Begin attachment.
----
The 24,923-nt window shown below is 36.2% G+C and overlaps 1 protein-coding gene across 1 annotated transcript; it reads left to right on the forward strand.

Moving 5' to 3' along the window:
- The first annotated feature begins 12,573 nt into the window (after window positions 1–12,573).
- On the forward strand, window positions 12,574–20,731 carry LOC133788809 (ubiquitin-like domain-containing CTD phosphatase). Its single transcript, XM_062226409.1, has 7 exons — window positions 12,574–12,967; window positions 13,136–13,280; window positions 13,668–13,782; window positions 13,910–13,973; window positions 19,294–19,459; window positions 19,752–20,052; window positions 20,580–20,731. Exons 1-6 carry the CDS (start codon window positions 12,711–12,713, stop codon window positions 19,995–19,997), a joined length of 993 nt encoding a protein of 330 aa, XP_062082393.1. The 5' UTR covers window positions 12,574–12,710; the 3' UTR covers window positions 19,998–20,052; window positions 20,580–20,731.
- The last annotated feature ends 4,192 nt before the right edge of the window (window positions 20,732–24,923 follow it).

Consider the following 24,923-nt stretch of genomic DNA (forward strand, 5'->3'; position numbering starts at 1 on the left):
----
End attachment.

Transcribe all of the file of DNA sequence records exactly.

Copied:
The 24,923-nt window shown below is 36.2% G+C and overlaps 1 protein-coding gene across 1 annotated transcript; it reads left to right on the forward strand.

Moving 5' to 3' along the window:
- The first annotated feature begins 12,573 nt into the window (after window positions 1–12,573).
- On the forward strand, window positions 12,574–20,731 carry LOC133788809 (ubiquitin-like domain-containing CTD phosphatase). Its single transcript, XM_062226409.1, has 7 exons — window positions 12,574–12,967; window positions 13,136–13,280; window positions 13,668–13,782; window positions 13,910–13,973; window positions 19,294–19,459; window positions 19,752–20,052; window positions 20,580–20,731. Exons 1-6 carry the CDS (start codon window positions 12,711–12,713, stop codon window positions 19,995–19,997), a joined length of 993 nt encoding a protein of 330 aa, XP_062082393.1. The 5' UTR covers window positions 12,574–12,710; the 3' UTR covers window positions 19,998–20,052; window positions 20,580–20,731.
- The last annotated feature ends 4,192 nt before the right edge of the window (window positions 20,732–24,923 follow it).

Consider the following 24,923-nt stretch of genomic DNA (forward strand, 5'->3'; position numbering starts at 1 on the left):